However, a modern access strategy is to only ski about 2.1-2.2km from parking to an information sign, and cut left into the forest (see map). A bit of a technical schwack will gain you a bench with a small lake. Traversing and gaining elevation for a few kilometers will get you across several smaller avi paths, and spit you out right where the main path opens up below Mount Field.

This “shortcut” is a great way to cut off nearly 4km of slogging up the road. Instead, you gain elevation quickly and early in the day. If there is no existing skin track, this option can be a little sporty for the first 1-2 kilometers, but it rapidly mellows out as you go.

Wapta Mountain and the upper slopes of Mt Field

Regardless of which option you take, you eventually arrive at the upper benches of Mount Field. A number of large open slopes with numerous small rolls continue provide access up until you reach a large open bowl below field. From here, you can rip skins and enjoy an incredibly 800-900m run to the road, yoyo the upper slopes, or continue on to the summit.

For the summit, you will need VERY stable conditions. Just above the bowl, there is a steep gulley leading to a short, but very steep headwall below the summit of field. This slope is easily accessed in good solid conditions, but can be a significant hazard if there is windslab. Check Avalanche Conditions always before you go.

Cresting the headwall pitch just 100m below the summit of Mt. Field

If conditions are good, kick turn your way up the headwall, and follow the depression to the col between Mount Field and the sub peak. From there, another 80m of gain directly west will have you on the summit in no time.

Mount Field Ski Touring Descending Options

For descent, you can either opt to retrace your tracks back down to the bowl and follow the large avalanche path to the road. Optionally, you can instead traverse around the subpeak at the col, and if conditions are bomber, you can ski the East face directly down to the middle of the bowl. This is an excellent run with good snow. However it requires good stability as it is has a very high potential for avalanche.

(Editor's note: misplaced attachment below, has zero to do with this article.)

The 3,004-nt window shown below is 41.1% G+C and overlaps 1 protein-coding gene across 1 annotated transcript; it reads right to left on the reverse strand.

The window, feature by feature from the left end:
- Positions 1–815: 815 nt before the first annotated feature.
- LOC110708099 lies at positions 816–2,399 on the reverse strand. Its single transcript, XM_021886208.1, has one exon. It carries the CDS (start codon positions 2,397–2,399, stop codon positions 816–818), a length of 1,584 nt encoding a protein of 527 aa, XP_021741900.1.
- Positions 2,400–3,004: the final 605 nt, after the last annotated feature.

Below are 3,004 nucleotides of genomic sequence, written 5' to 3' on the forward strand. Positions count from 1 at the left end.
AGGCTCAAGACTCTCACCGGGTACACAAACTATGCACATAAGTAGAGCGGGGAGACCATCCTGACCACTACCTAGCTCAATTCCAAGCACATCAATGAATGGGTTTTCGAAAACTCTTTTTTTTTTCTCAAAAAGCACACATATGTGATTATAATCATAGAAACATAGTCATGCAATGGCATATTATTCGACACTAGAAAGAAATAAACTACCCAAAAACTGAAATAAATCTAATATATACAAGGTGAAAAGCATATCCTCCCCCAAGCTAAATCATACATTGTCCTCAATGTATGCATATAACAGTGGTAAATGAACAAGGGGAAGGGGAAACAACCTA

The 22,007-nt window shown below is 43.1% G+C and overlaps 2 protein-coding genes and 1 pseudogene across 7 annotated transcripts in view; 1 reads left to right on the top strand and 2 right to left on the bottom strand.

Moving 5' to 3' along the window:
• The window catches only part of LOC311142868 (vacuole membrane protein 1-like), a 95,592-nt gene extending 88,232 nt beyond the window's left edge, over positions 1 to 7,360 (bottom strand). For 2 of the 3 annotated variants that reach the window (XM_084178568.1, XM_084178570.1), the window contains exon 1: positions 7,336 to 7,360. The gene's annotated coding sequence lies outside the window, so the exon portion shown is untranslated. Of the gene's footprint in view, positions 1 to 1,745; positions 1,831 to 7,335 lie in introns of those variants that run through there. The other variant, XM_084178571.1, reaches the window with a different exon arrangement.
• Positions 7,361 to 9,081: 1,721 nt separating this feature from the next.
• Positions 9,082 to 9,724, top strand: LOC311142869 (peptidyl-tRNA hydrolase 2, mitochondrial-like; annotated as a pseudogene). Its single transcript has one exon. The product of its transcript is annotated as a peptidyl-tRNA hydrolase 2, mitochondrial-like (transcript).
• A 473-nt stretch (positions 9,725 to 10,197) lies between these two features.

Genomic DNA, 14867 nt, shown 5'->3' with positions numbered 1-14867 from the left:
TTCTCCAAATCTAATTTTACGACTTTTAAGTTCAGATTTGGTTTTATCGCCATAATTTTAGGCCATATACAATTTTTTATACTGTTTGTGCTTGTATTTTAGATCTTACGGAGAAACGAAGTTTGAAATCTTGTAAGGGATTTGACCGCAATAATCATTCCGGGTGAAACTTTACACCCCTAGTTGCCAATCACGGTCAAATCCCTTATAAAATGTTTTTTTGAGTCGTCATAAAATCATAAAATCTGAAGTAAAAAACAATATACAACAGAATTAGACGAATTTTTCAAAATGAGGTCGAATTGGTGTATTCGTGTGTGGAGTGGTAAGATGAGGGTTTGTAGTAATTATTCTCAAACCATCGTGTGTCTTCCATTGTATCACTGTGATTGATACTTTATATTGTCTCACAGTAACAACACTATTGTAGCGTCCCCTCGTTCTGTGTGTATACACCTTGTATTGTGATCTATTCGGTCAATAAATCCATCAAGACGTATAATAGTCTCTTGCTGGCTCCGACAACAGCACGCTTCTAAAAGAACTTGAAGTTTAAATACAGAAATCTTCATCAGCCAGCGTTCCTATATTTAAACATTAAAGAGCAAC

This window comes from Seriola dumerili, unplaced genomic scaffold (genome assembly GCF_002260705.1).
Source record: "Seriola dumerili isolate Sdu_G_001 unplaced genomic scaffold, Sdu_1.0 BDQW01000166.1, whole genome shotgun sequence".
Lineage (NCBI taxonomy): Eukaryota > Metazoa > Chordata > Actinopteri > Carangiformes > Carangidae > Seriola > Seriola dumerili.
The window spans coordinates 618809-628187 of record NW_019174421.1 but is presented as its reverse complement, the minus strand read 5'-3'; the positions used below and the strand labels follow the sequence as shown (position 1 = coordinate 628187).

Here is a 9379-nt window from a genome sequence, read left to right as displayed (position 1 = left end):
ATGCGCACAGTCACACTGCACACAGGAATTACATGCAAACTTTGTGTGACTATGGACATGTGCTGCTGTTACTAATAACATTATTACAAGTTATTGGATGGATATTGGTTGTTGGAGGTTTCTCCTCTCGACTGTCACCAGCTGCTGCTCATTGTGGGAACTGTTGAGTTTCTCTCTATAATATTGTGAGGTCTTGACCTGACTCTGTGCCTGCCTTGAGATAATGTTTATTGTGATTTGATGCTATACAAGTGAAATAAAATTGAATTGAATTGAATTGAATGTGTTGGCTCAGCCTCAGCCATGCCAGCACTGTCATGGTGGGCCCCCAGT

No matter which way you go, follow open slopes and mostly open paths all the way back down to the road and prepare yourself for a truly awful 6km slog back to the car.

Mt. Stephen looming off to the south.

Mount Field Summary

Mount Field is a truly classic backcountry ski tour for the Canadian Rockies. Some of the best skiing anywhere can be found here. The vertical is nearly unmatched, and more than makes up for the long and arduous slog into the area.

As this peak gains popularity, it is likely to be skied out more often than not. However, the large area of terrain should garuantee that you will find a few fresh tracks no matter what.

Even though the summit is a very worthy objective, this is a great spot to get some laps in, and offers some incredibly good glades and open slopes. The quality of Mount Field is hard to beat anywhere.

The summit pitches of Mount Field
Mt. Wapta to the North
Mt. Carnarvon and the Emerald Lake Slide Path to the West
Mt. Stephen